When I return to work life, people might not recognize me
Here is the problem, I so identified myself as a “normal” person over the past 8 years of drinking at night, that they had no idea who I really was. The same was true of myself. I would get to work at 6:30 and work until 3:00 each day and would drink from 4pm to 4am with sleep off and on. I didn’t have any hangovers or leave any clue. I hid everything.
“My life at work was stressful to say the least. Without revealing too much, our doors never close and therefore neither did my job end at the end of the day. There was always the next text, email or call that I had to deal with. In over a decade I have not had a “normal” vacation. I was always on all of the time. Needless to say, it doesn’t take much to know that I couldn’t keep this up forever. Even going to Church was at times difficult as I would receive a text, “I need help”. I’d try to text back without being noticed, but by then my concentration was shot.
Homelife wasn’t much easier. With a special needs child turning into a man and other stresses, I could never stop. My child would never be happy with moving on when a difficult situation happened, they would freak, panic and in general, overwhelm everyone. I felt I had to be the one person to try and help, and most of the time I was not successful. Eventually I gained a lot of weight, at 5’9″, I was overweight for many years at 235 lbs. I tired running or working out, but it never seemed to stick. Finally in 2011 I topped 275 lbs, finally ending at 278 lbs, therefore the name of this blog. My wife was going to a doctor who looked at me and said he could help me also. He put us both on a diet and we both lost ~100 lbs. By the time I got to 220 lbs, I began running very slowly. I was able to do 2 miles pretty well and kept at that for a while. I then upped it to 3 miles every other day. Then 3 miles Monday – Friday with a 5 mile run on Saturday. That became my plan. I would run 5 days at the same mileage and then up it by 25% on Saturday. Soon I was topping 50 miles a week, I had a PR in a 5k at 20:48 and my half marathon PR was 1:43. Needless to say, it was during this time I lost the rest of my weight and got to 178 lbs.
Then my running career ended with the injury that I mentioned at the beginning of my first post in many years called, “The upcoming change in my life“.
Somewhere in the time of my short running career the stress from home and work caught up to me and I began drinking. I don’t know exactly when it happened, but I remember ending my daily runs with a drink (not Gatorade like people thought). I would always run in the afternoon after work and so it seemed okay at the time.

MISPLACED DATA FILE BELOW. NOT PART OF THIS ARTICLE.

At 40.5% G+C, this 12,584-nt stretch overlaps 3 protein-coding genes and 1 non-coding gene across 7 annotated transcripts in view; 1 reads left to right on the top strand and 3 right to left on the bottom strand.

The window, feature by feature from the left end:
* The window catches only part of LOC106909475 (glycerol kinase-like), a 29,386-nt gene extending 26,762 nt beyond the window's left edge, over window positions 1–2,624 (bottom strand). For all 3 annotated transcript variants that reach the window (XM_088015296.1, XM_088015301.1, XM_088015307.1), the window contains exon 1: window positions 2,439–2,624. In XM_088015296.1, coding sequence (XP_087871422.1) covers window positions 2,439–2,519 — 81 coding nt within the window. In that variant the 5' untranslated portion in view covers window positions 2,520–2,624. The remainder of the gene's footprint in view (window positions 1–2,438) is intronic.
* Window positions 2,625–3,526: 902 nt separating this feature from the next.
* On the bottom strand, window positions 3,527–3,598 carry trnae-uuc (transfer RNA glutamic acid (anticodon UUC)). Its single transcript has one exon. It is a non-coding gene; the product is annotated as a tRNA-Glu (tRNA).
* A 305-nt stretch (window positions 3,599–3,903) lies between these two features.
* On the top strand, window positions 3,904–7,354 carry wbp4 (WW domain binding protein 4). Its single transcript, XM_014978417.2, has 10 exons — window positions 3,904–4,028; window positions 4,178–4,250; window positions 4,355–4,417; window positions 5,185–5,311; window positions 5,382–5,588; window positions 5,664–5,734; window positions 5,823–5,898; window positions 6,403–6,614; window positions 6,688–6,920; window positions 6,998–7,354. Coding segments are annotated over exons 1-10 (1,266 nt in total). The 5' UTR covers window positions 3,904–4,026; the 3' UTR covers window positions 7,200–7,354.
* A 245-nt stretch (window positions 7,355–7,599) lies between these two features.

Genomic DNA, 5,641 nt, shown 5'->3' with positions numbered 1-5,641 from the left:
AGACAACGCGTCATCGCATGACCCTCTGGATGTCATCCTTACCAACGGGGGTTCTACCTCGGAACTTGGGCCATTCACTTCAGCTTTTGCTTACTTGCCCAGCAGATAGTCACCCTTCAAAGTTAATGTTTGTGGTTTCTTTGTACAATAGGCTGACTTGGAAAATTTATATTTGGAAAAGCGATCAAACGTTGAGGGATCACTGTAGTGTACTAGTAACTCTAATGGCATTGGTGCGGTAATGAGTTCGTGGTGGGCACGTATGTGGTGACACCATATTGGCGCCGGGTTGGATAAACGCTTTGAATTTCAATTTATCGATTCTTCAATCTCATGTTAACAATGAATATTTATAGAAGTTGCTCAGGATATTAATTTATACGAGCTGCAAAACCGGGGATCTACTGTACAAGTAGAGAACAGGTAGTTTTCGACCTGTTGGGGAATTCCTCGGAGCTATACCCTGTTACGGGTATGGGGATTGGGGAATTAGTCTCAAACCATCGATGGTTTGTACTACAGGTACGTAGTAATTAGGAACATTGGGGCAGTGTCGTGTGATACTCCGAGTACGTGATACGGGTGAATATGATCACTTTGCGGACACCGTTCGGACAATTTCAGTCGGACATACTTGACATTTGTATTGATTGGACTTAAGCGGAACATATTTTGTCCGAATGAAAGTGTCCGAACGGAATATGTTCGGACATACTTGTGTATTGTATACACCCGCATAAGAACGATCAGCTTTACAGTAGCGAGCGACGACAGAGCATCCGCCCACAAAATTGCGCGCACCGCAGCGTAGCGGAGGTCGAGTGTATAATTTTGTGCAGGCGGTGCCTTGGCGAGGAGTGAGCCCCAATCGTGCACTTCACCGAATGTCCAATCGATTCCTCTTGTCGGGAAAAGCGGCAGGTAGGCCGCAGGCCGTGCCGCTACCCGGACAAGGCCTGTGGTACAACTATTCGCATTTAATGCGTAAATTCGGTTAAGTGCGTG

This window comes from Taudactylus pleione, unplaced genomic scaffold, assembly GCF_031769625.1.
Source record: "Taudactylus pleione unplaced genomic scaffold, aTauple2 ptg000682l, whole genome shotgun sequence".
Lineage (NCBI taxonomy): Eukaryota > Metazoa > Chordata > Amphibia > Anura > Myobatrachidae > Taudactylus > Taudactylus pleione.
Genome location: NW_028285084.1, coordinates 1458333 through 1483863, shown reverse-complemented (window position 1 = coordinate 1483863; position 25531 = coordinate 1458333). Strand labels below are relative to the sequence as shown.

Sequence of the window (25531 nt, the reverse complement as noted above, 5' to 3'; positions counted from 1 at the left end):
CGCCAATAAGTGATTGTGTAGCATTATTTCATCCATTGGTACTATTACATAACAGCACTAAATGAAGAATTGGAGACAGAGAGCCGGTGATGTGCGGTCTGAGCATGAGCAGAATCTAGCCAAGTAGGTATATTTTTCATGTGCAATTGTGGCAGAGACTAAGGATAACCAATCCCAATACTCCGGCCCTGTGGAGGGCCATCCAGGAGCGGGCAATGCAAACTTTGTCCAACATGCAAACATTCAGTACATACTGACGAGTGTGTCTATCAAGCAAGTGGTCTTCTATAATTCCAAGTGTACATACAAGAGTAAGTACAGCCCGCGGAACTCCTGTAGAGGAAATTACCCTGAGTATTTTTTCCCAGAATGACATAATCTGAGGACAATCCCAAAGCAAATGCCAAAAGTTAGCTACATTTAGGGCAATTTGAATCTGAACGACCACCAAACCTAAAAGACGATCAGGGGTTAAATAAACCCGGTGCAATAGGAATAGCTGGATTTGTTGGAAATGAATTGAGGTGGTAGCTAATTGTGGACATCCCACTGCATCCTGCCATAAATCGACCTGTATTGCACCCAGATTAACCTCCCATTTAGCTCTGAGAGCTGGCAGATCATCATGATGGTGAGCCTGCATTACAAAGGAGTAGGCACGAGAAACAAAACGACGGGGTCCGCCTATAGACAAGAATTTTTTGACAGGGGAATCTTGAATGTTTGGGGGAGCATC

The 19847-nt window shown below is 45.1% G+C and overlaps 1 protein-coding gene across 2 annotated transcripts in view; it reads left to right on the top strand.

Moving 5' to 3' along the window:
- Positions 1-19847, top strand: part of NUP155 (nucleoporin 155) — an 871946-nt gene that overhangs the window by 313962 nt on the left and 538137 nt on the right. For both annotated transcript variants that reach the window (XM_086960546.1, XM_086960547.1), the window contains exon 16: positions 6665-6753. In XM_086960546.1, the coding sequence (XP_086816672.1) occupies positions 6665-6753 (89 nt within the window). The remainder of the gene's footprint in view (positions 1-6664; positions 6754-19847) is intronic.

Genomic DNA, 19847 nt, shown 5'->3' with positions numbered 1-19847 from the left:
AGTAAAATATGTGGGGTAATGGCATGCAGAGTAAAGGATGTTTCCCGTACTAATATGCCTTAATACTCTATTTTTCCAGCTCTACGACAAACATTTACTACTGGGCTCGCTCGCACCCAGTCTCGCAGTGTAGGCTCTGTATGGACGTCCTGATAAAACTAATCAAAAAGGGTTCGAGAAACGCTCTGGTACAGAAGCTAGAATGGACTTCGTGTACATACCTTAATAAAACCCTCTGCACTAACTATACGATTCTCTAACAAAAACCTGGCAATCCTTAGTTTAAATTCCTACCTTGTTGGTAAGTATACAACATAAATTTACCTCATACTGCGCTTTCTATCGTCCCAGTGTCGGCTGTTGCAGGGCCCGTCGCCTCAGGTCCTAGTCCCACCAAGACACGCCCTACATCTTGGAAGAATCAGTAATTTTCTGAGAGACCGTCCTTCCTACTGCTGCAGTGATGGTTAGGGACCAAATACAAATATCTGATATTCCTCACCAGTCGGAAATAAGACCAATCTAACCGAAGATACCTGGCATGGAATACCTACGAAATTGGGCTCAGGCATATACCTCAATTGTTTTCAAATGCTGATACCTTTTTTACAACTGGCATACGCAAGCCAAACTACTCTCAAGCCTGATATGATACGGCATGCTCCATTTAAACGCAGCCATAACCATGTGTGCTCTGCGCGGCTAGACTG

Here I sit, 2.5 week sober after 8 years and temped so many times to drink, but not really. I feel the urge at the end of a day or at some other point when I would normally say my day had ended, but honestly, I really have no desire to return to that life. My work has taken a lot of pressure off of me in the past month or so and I cannot say more how thankful that I am to my lovely wife who had become my helpmate and rock during this time. Finally my children have moved out and really I had no reason to drink, other than the habit I developed over the 8 years.
Here I sit. I head back to work, 2 weeks from Monday. Who will I be when I return. After a month of no stress, no phone calls, no emails or texts, how will I do when I return. I will be kind and helpful as always, but I will no longer try to handle stress that is impossible to handle. So many people have been so wonderful to me, I would feel like I betrayed their kindness if I turned back. So I will need to figure this out before then. My therapist is giving me help to get through the day suggesting trips to the gym and also helping with cooking dinner which does interest me. I have 2 more weeks before I return, but that will go by in a flash and then I will have to be the new me, not the old me.
Back to the question, “Will anyone recognize me when I return to work?” I’m not sure. I have already had people remark how “light” my lovely wife and I look to them, “You and your lovely wife just seem lighter to us” my friend mentioned. Obviously the storms will come and I will need to take my place on the bridge of the boat, but I must learn to lead and not just run around wiping up the water.
I will need to lead. Strength and leadership is what I have been learning on this break. In two weeks everyone will see how successful I have become at both!
I hope to show them the NEW NORMAL version of who I am. This is a lifetime change, so how will they react? To some extent, I really don’t care.